The Delhi High Court has upheld the power of the district administration to evict children who do not maintain their parents/senior citizens, observing that “ageing has become a major social challenge and there is a need to give more attention to the care and protection of older persons”.
The HC’s ruling came while dismissing a plea by two minors, filed through their mother, who had sought to quash Rules 22(3) and 22(4) of the Delhi Maintenance and Welfare of Parents and Senior Citizens Rules, 2016, for being ultra-vires the parent Act — Maintenance and Welfare of Parents and Senior Citizens Act, 2007 — and the Constitution.
The plea challenged the legal validity of a Rule in the Act, wherein the district magistrate or deputy commissioner, after verifying the title deeds, could evict any person on the allegation by a senior citizen that she/he has been ill-treated and abused. They have claimed that the property was part of the ‘Hindu Undivided Family’ and the children or their parents could not be removed by the grandparents.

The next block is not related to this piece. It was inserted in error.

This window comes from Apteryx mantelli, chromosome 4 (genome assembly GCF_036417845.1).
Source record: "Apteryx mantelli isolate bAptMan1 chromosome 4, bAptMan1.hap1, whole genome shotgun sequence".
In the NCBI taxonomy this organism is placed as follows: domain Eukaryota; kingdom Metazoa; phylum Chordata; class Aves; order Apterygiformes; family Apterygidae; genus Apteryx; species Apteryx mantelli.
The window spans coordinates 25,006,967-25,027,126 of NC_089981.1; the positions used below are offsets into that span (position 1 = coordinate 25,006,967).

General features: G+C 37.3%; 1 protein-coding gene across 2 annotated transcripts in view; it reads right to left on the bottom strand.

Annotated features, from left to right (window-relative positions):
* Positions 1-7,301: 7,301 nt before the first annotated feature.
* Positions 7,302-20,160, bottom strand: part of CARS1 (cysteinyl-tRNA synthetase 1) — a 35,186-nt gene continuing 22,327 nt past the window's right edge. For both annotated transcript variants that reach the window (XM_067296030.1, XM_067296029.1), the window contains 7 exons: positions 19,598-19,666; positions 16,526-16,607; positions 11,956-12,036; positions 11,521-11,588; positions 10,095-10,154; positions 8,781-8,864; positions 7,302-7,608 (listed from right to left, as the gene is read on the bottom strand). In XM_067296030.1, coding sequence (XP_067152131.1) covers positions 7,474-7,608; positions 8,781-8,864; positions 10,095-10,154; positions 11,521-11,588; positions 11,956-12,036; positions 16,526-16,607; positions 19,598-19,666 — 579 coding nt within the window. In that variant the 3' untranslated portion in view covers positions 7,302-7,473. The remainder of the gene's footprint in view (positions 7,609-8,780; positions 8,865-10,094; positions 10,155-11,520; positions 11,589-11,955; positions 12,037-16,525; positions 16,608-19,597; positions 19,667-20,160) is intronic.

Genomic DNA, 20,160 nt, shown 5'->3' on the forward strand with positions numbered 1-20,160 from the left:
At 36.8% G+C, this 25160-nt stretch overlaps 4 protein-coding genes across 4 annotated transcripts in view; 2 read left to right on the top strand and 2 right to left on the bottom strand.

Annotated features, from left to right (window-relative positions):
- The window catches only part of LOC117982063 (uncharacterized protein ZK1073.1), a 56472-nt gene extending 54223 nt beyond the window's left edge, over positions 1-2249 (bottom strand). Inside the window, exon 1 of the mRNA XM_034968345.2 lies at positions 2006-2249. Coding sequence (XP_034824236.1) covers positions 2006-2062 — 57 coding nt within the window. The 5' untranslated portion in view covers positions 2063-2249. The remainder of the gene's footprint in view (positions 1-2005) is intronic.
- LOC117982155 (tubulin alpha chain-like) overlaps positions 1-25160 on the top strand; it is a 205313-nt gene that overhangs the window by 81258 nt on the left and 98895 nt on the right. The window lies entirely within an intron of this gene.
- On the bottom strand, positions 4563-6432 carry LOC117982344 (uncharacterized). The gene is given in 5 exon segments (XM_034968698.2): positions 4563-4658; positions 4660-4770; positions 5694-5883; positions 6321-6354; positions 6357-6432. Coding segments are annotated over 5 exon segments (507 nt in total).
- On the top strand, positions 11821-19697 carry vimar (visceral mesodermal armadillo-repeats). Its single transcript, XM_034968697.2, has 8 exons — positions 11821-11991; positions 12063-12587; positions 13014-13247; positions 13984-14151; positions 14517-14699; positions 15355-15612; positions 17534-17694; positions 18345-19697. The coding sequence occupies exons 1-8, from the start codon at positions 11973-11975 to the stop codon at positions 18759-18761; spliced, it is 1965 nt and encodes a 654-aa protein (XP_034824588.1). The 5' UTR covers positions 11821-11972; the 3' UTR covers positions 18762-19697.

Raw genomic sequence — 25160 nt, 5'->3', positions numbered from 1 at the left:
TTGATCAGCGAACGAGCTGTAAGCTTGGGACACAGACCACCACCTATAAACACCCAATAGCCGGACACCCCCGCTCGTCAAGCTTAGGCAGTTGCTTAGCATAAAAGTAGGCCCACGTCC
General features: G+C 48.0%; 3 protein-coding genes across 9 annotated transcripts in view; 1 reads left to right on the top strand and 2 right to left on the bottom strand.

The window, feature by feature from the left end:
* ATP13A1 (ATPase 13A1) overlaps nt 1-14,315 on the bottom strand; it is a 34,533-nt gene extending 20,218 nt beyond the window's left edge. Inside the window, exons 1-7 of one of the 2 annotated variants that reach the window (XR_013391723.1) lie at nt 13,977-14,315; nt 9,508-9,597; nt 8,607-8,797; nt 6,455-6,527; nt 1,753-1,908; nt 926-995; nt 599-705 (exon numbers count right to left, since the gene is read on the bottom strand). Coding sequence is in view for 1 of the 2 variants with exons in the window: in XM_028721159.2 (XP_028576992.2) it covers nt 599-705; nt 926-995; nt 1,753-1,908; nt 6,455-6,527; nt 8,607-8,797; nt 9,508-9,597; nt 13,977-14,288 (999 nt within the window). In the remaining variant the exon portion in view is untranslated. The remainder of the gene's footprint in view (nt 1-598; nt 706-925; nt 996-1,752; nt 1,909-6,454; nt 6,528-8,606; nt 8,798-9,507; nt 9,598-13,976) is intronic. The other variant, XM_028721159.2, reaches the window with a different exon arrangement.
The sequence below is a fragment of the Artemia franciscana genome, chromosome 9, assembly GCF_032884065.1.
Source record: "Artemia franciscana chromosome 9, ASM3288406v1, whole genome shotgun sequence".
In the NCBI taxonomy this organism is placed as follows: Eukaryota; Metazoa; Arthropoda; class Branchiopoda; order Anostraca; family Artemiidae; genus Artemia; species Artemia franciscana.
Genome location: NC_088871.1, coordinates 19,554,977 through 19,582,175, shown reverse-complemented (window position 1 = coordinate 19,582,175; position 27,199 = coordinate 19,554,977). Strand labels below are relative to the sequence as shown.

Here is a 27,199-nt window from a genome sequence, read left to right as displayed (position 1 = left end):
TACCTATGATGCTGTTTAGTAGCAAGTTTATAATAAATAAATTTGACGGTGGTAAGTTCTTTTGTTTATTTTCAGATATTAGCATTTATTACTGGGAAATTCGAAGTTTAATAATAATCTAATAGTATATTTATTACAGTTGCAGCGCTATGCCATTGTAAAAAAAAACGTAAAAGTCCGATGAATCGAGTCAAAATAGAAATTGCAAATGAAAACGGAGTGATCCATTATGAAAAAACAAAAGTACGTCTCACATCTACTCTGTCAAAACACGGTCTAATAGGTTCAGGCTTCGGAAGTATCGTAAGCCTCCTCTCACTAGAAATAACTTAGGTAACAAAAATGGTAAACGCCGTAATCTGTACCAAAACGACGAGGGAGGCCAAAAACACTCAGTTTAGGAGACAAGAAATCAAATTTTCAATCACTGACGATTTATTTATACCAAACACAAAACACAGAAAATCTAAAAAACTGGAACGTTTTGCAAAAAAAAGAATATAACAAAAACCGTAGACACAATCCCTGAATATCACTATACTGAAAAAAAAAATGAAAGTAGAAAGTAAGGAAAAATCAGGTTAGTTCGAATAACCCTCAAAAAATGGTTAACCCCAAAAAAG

A bench of Chief Justice Rajendra Menon and Justice V K Rao, however, said: “We must bear in mind the objective for which the Parliament has enacted the Act… as because of withering of the joint family system, a large number of elderly are not being looked after by their family.”
“Consequently, many older persons, particularly widowed women, are forced to spend their twilight years all alone and are exposed to emotional neglect and lack of physical and financial support, which clearly reveals that ageing has become a major social challenge and there is a need to give more attention to the care and protection of older persons.
“Though parents can claim maintenance under the Code of Criminal Procedure, 1973, the procedure is both time consuming as well as expensive. Hence, a need was felt to have a simple, inexpensive and speedy mechanism for parents/senior citizens to claim maintenance,” it noted in its 52-page verdict.
The bench further noted that the “Act also provides for protection of life and property of senior citizens/parents. The ‘protection of property’ must be understood to mean where a senior citizen retains the property in his name and possession for his welfare and well being”.
The impugned Rules stipulate a summary procedure empowering the district magistrate to effect the eviction of a senior citizen’s son/daughter/legal heir from his self-acquired property on account of his non-maintenance and ill-treatment.
Taking into account the contention of the minors, the bench referred to its 2017 judgment in which it had held that the Maintenance Tribunal can order eviction of children if they deliberately neglect parents.